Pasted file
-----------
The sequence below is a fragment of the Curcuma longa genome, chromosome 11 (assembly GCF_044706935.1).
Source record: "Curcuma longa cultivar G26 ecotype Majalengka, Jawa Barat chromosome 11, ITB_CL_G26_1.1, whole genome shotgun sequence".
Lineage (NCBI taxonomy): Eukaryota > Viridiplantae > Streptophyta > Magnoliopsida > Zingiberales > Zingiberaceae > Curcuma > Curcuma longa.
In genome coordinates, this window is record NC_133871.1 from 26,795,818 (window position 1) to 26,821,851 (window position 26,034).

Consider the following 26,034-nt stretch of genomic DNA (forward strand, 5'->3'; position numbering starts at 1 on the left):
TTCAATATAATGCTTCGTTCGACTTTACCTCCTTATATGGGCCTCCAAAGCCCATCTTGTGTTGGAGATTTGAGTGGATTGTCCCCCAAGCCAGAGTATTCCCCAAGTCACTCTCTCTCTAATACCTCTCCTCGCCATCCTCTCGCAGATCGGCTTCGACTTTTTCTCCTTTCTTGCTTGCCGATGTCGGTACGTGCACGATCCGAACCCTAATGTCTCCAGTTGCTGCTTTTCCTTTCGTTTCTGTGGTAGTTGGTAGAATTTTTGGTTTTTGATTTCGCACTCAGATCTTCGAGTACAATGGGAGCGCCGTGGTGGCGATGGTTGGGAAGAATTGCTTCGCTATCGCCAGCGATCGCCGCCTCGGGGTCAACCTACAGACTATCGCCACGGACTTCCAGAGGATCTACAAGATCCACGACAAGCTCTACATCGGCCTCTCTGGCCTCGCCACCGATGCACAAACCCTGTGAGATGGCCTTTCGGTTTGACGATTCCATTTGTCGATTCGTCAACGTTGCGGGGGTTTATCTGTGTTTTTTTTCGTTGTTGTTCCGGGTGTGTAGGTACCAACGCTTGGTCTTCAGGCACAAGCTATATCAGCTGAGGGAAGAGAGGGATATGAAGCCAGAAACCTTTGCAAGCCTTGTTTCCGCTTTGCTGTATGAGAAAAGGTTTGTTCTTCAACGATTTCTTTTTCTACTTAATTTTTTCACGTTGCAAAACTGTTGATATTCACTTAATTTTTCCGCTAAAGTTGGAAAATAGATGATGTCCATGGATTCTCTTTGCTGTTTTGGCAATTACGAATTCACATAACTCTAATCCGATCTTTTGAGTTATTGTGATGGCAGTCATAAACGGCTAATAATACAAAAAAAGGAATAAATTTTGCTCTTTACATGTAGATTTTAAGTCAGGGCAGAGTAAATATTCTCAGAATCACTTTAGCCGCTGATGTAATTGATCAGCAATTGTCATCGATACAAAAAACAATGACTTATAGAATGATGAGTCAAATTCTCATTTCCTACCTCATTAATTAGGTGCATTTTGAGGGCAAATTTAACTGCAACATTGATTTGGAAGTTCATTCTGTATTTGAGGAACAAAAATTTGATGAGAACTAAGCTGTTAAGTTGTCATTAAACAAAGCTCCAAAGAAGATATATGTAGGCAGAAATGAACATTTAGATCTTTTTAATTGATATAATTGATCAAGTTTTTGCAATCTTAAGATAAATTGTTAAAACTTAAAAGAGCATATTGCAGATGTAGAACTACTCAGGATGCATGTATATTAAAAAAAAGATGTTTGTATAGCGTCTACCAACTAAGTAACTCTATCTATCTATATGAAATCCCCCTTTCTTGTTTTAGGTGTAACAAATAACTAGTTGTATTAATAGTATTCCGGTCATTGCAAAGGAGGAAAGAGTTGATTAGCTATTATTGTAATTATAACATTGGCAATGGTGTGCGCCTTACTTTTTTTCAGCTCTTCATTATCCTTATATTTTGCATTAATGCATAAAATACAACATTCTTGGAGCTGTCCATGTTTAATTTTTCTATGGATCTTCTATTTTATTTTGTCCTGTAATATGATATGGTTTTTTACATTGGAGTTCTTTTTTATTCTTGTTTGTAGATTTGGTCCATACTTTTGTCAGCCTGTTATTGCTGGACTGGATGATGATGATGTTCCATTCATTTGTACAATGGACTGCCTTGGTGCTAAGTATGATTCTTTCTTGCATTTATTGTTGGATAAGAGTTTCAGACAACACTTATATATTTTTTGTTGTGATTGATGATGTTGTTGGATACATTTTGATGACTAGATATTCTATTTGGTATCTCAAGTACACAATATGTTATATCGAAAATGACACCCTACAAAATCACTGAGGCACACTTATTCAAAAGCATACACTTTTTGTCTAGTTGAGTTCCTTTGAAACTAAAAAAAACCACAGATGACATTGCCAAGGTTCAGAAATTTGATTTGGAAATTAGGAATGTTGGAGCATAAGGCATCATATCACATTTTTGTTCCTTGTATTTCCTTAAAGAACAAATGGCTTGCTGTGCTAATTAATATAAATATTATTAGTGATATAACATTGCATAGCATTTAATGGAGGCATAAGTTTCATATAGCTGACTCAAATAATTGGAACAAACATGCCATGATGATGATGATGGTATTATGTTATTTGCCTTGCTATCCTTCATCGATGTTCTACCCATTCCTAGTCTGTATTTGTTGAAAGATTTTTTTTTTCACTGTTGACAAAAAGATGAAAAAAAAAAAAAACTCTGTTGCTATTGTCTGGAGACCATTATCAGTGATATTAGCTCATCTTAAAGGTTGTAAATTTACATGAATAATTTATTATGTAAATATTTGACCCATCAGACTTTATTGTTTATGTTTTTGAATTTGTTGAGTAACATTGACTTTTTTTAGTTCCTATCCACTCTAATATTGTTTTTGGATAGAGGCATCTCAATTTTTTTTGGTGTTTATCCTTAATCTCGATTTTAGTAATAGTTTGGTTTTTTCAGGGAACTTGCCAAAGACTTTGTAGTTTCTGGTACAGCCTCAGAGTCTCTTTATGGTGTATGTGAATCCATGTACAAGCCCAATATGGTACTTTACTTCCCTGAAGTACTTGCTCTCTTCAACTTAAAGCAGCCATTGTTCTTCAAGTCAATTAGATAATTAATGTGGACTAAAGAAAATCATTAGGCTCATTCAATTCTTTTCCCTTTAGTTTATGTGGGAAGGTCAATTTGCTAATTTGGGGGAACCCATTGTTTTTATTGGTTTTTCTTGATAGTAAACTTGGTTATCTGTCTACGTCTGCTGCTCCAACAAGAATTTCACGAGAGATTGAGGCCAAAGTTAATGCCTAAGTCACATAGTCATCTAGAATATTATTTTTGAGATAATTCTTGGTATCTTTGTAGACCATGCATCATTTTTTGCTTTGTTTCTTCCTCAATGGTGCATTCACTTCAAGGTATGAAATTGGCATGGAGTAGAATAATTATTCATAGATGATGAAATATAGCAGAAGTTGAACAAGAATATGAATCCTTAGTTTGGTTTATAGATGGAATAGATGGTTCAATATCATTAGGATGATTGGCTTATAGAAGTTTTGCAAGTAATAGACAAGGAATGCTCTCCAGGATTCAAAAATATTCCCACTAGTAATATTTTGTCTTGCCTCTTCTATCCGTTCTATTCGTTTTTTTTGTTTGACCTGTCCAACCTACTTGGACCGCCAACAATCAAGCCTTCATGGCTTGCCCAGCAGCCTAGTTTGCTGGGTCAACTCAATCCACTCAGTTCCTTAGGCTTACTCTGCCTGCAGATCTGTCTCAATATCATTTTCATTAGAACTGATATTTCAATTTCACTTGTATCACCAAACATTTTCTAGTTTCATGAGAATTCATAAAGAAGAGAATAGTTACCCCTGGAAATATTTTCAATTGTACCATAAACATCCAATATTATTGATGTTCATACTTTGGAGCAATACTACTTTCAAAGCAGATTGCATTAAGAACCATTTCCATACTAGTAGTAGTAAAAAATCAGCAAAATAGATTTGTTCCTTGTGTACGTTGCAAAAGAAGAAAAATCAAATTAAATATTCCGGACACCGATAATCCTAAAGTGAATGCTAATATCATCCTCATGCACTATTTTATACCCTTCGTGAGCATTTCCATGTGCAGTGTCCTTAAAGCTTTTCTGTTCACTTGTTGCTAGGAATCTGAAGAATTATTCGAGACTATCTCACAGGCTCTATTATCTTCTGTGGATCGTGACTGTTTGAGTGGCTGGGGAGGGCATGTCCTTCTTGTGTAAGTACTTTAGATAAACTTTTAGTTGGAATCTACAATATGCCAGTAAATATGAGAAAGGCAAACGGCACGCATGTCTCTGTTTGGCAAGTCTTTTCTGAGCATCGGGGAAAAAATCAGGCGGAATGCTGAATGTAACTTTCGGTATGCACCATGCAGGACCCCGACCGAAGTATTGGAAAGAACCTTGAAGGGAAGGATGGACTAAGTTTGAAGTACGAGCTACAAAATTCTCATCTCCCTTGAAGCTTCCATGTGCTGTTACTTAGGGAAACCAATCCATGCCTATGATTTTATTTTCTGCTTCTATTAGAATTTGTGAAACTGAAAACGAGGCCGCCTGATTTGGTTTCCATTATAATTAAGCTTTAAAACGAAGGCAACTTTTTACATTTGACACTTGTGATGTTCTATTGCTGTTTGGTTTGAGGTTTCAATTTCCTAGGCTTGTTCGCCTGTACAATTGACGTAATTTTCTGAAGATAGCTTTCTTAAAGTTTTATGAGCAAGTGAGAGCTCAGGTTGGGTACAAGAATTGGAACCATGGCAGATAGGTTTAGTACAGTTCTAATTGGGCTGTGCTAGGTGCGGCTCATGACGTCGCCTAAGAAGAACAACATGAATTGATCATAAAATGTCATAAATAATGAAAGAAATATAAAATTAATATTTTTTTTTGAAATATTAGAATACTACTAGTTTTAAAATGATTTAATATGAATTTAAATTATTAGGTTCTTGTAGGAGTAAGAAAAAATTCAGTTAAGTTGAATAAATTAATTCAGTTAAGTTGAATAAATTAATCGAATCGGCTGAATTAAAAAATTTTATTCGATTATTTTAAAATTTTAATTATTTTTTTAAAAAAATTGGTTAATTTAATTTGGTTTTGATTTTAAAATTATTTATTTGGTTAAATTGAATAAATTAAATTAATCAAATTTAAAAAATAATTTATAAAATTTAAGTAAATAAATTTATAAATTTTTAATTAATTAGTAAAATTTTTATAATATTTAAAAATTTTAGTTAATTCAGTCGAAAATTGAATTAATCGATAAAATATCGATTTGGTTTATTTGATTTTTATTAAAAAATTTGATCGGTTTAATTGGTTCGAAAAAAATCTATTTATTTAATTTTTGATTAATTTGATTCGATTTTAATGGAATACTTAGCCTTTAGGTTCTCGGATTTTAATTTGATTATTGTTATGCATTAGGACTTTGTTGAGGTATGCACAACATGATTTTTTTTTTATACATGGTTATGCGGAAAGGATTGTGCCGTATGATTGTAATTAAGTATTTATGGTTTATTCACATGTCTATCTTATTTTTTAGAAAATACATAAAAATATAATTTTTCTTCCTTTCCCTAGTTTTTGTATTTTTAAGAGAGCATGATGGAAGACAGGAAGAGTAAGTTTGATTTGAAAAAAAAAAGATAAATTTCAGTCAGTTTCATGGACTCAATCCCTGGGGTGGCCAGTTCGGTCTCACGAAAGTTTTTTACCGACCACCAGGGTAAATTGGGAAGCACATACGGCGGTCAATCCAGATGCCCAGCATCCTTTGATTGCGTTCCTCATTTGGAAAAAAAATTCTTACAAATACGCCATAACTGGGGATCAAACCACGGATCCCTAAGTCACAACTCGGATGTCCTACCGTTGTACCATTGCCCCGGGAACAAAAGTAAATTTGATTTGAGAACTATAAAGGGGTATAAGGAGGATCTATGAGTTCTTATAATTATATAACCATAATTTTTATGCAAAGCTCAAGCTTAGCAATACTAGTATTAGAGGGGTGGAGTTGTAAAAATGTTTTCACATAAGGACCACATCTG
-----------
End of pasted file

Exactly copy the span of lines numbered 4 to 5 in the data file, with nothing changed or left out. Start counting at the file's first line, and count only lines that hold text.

In genome coordinates, this window is record NC_133871.1 from 26,795,818 (window position 1) to 26,821,851 (window position 26,034).

Consider the following 26,034-nt stretch of genomic DNA (forward strand, 5'->3'; position numbering starts at 1 on the left):